(Update: The aurora’s active tonight. Not a big storm, but if you live in the northern U.S. and the sky’s clear, head out for a look. A G1 storm (Kp=5) is underway with arcs and faint rays low in the northern sky. The activity, spawned by a coronal mass ejection (CME) from the sun earlier this week, arrived unexpectedly early. Keep in mind the full moon may make seeing this aurora tricky. Just the same, good luck!)
If you looked up at the sun today through a safe solar filter, you’d easily make out a couple black spots. They belong to two large sunspot groups, one of which, numbered 2567, has the potential to kick out flares strong enough to rattle Earth’s magnetic defenses.
According to the NOAA space weather 3-day forecast, both 2565 and 2567 have significant flare potential though the latter, with its messy magnetic field, has a greater chance for strong M-class solar flares. Should flares occur, the subatomic stew would make a beeline for Earth because the spots are near the center of the sun’s disk and facing our direction. Of course, that might mean aurora. Let’s wait and see.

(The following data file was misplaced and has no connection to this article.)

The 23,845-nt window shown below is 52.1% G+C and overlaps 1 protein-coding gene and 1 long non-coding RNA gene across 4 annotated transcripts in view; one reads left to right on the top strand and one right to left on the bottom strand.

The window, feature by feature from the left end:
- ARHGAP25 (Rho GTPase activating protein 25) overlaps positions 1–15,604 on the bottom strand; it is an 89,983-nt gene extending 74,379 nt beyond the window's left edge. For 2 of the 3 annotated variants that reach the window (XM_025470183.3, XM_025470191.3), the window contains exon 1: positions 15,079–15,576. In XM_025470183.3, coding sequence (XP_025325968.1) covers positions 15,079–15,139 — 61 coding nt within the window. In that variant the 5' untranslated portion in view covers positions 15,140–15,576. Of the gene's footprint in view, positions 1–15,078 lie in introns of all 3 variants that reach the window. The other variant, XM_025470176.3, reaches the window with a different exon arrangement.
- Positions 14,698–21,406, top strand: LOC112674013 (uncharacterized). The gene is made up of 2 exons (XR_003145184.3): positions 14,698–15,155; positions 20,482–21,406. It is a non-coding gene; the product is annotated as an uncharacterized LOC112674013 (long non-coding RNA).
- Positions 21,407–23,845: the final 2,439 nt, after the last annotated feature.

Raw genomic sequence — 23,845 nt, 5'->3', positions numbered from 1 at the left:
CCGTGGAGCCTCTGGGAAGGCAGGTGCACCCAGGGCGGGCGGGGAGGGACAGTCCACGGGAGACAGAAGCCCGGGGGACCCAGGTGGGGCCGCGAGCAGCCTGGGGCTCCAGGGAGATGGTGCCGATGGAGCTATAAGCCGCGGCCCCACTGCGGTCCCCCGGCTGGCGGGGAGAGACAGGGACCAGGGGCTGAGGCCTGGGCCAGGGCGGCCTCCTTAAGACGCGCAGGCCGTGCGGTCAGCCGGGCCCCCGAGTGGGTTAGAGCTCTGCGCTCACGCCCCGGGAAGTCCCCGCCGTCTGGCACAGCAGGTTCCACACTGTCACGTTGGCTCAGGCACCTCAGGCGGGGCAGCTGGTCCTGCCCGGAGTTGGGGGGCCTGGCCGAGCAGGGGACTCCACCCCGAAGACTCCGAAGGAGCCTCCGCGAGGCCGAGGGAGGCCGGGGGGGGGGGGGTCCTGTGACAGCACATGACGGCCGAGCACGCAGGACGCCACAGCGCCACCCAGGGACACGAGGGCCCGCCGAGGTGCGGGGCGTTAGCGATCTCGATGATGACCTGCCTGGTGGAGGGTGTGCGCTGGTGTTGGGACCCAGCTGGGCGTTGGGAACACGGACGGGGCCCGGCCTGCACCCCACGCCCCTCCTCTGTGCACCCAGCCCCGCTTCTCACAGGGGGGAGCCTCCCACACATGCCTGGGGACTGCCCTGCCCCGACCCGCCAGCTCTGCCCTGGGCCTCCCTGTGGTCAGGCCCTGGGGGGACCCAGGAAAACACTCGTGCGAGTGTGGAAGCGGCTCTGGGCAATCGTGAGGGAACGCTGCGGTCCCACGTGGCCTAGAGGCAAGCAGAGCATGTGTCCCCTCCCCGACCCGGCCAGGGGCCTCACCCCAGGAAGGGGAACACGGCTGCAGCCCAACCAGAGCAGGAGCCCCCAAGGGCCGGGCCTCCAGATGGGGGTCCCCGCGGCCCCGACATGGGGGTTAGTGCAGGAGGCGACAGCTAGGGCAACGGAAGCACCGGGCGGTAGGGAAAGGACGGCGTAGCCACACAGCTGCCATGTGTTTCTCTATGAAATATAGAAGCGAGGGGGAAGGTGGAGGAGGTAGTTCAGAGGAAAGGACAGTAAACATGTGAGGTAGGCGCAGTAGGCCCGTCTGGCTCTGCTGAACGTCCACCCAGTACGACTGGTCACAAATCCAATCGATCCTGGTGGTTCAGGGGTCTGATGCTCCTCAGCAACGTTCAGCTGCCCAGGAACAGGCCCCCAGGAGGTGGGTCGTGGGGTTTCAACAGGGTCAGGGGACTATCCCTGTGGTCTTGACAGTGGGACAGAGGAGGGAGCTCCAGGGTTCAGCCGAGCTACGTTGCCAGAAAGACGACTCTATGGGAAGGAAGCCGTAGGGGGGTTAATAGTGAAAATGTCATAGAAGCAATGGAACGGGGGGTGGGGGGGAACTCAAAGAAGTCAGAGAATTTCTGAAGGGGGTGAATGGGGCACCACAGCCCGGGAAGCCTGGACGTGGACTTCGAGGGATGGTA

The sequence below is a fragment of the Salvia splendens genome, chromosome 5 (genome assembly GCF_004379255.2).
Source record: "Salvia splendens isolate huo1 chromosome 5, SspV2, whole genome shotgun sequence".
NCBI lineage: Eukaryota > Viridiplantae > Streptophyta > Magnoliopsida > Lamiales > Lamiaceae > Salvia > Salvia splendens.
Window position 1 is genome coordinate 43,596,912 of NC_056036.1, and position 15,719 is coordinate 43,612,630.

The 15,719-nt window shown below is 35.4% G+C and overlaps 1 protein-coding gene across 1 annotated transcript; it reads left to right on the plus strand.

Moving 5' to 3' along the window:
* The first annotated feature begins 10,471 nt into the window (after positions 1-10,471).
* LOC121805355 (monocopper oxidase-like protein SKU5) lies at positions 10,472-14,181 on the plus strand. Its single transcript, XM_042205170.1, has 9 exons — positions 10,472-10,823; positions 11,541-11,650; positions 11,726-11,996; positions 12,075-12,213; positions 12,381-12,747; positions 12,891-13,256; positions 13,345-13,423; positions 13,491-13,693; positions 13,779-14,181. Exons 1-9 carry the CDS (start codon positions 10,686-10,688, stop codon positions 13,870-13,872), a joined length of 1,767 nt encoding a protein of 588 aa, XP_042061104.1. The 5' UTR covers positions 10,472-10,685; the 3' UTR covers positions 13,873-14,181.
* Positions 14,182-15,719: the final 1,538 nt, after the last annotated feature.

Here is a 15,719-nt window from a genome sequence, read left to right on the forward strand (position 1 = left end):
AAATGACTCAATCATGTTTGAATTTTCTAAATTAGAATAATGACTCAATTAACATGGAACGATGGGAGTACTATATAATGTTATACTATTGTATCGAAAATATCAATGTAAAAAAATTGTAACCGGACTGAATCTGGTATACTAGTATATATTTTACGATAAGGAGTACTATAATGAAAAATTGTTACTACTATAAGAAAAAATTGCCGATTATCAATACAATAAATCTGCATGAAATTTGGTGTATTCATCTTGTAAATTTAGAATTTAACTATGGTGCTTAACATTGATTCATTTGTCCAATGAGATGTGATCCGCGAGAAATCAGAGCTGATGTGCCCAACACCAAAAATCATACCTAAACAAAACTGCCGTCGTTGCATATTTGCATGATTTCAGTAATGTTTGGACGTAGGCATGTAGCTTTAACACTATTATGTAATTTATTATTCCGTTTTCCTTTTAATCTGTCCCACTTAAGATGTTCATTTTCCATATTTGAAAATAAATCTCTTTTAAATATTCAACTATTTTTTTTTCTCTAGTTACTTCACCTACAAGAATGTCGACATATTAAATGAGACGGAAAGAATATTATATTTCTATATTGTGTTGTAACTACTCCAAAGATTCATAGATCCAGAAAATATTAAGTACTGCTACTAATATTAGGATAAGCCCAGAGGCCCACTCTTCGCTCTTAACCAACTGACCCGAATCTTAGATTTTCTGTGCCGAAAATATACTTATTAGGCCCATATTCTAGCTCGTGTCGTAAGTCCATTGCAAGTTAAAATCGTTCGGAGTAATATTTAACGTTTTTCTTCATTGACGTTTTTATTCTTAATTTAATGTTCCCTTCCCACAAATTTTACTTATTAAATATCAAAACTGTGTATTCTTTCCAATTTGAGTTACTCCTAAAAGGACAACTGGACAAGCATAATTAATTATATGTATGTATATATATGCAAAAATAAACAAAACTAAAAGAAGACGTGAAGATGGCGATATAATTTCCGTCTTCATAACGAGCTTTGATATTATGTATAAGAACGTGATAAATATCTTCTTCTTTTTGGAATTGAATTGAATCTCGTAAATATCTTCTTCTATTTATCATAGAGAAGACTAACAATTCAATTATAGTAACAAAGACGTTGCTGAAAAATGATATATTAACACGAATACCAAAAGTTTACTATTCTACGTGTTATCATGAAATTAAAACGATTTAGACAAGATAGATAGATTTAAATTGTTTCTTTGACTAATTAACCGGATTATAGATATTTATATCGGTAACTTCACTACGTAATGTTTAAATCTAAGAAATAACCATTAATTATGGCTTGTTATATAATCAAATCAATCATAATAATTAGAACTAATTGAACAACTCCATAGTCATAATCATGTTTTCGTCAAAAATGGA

In other sun-inspired news, on engineers instructed NASA’s Solar Dynamics Observatory (SDO) to roll 360° on one axis. SDO dutifully performed the seven-hour maneuver, while still taking pictures every 12 seconds. Strung together, they show the sun doing the impossible – spinning like a pinwheel! While merely a reflection of the observatory’s movement, there’s something oddly transfixing about it.
SDO flips twice a year in order to make precise measurements of the edge of the sun called the solar limb. That’s because our star isn’t a perfect sphere but a boiling globe with distortions in its outline, making it hard to pin down exactly where the sun’s edge is, according to NASA. The biannual roll lets each part of the camera look at the solar limb to help scientists determine its precise shape.